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Youngsters have a brush with the past for new exhibition

PUBLISHED: 10:43 10 July 2018

Andy Caxton making chimney sweeps' brushes in 1972. Photo: Archant Library

Andy Caxton making chimney sweeps' brushes in 1972. Photo: Archant Library

Archant

Brush-making was an important Norfolk industry for centuries; a trade that once provided work for thousands of men and woman making us one of the top manufacturers in the land.

Maz Jackson artwork Brush Maker, part of the Brush with the Past exhibition. Photo: Maz JacksonMaz Jackson artwork Brush Maker, part of the Brush with the Past exhibition. Photo: Maz Jackson

Factories and firms large and small produced an enormous range of brushes in all shapes and sizes that were then sent all over the country and world.

And Diss was one of the places where it cleaned up.

Now the history of this industry has inspired a new exhibition, A Brush With The Past, which has opened at Diss Corn Hall.

Maz Jackson artwork Queen of the Brush Makers, part of the Brush with the Past exhibition. Photo: Maz JacksonMaz Jackson artwork Queen of the Brush Makers, part of the Brush with the Past exhibition. Photo: Maz Jackson

Inspired by their investigations into the brushmaking past of South Norfolk, the exhibition contains vibrant and diverse artworks created by local youngsters in collaboration with artist Maz Jackson, winner of national and international awards, and historian Colin Howey.

The project has involved Diss Media Group, from Diss High School, is one of three groups, including Year 5 pupils from Roydon Primary School and Year 8 pupils from Wymondham College.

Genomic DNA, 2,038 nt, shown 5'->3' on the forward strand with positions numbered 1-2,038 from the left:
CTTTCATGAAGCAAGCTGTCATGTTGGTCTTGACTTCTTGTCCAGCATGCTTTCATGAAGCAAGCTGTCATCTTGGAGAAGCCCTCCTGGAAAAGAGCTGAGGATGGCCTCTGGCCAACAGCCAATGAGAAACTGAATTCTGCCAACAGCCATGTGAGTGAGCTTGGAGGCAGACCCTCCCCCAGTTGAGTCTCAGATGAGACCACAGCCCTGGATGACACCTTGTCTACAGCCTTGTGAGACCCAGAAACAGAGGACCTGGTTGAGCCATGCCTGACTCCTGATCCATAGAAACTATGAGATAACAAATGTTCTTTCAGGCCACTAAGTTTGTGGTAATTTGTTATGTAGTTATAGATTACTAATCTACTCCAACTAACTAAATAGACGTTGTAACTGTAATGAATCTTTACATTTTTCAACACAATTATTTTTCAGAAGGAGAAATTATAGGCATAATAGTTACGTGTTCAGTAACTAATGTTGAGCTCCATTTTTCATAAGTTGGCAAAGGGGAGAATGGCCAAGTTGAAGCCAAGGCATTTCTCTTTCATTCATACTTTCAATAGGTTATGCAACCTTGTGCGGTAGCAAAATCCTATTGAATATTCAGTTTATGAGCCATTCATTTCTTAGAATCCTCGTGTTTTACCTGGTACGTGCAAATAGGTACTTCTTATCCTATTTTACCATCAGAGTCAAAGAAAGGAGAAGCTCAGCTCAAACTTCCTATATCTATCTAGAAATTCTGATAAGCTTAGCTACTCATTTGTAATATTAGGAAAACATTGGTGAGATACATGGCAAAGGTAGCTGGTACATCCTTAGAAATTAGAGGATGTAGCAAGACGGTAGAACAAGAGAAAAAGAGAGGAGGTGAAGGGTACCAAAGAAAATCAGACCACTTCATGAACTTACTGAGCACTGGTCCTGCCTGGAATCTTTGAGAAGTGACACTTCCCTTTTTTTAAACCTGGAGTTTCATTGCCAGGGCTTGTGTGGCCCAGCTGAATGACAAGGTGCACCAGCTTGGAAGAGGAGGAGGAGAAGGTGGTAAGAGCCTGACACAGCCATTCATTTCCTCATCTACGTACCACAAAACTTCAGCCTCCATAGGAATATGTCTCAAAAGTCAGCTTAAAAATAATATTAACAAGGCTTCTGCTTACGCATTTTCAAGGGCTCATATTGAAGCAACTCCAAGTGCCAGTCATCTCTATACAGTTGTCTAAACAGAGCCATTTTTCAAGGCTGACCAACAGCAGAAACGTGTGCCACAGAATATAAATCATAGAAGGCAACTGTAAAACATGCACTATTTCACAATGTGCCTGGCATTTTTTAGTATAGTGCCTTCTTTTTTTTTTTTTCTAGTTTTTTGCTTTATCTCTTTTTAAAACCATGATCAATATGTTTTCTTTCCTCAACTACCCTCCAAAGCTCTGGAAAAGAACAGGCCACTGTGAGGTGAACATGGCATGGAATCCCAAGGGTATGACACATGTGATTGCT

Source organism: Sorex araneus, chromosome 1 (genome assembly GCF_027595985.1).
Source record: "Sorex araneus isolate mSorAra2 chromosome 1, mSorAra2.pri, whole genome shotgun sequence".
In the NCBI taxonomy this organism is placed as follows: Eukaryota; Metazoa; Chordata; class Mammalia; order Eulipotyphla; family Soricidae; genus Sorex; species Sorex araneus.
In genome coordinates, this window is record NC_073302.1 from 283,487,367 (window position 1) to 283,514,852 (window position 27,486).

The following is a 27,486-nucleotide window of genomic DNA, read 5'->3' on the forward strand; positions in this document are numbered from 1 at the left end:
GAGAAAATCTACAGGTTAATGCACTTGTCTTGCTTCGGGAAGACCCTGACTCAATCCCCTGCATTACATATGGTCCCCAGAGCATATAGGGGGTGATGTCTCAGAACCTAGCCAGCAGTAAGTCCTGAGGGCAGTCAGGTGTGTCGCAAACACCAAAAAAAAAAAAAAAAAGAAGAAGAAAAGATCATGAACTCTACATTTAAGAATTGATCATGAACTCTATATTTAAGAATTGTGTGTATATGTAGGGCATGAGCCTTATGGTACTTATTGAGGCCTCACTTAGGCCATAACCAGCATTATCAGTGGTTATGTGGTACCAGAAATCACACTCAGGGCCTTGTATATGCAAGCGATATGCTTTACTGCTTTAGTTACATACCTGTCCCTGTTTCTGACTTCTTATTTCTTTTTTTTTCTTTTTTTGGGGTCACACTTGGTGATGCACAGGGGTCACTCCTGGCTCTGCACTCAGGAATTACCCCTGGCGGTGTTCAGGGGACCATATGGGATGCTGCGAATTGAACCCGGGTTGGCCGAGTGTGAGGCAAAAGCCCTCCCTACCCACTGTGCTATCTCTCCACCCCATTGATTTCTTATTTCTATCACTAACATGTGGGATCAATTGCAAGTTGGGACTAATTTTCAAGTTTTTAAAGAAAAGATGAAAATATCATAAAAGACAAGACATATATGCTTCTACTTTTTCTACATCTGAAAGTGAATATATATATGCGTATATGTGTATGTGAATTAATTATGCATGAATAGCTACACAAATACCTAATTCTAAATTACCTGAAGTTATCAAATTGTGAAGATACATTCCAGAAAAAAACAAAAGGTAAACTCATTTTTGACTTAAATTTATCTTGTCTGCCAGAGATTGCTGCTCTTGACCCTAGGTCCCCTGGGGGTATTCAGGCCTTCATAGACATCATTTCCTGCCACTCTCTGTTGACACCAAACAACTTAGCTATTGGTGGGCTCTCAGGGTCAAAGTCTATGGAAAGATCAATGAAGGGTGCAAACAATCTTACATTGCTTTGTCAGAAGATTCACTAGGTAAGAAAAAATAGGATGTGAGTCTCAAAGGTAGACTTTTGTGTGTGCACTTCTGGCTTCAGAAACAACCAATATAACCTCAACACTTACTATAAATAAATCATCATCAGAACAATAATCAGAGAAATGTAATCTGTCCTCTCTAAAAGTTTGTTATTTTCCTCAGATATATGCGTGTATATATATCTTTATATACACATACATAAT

Diss Media Group have made a documentary film, including interviews with local people and speculating on the future for industry.

Artist Maz Jackson in her studio. Photo: Norfolk & Norwich Open StudiosArtist Maz Jackson in her studio. Photo: Norfolk & Norwich Open Studios

Roydon Primary School Year 5 have produced a quirky stop-motion animation inspired by recordings in Diss Museum’s collection of memories of people who used to work in the Aldrich Bros. brush factory.

Diss Museum and Wymondham Heritage Museum are displaying items which were made or used in the local brush making factories.

Norfolk egg tempera painter and printmaker Maz Jackson has produced a series of egg tempera paintings incorporating imagery from historic references of factory workers and materials celebrating the former local brush industry.

Her work is in public and private collections and has been shown in museums, galleries and exhibitions in the UK, USA, Canada, Europe, Mexico, China and Japan. She has also represented the UK at Florence, Venice and Palermo Biennale.

An exhibition of her works, Wild Boar and Coconuts, is also running at Diss Corn Hall.

• A Brush With The Past is on display at Diss Corn Hall until September 15. Maz Jackson: Wild Boar and Coconuts also runs until September 15. Open Mon-Sat, 10am-4pm, free entry. Full details at disscornhall.co.uk

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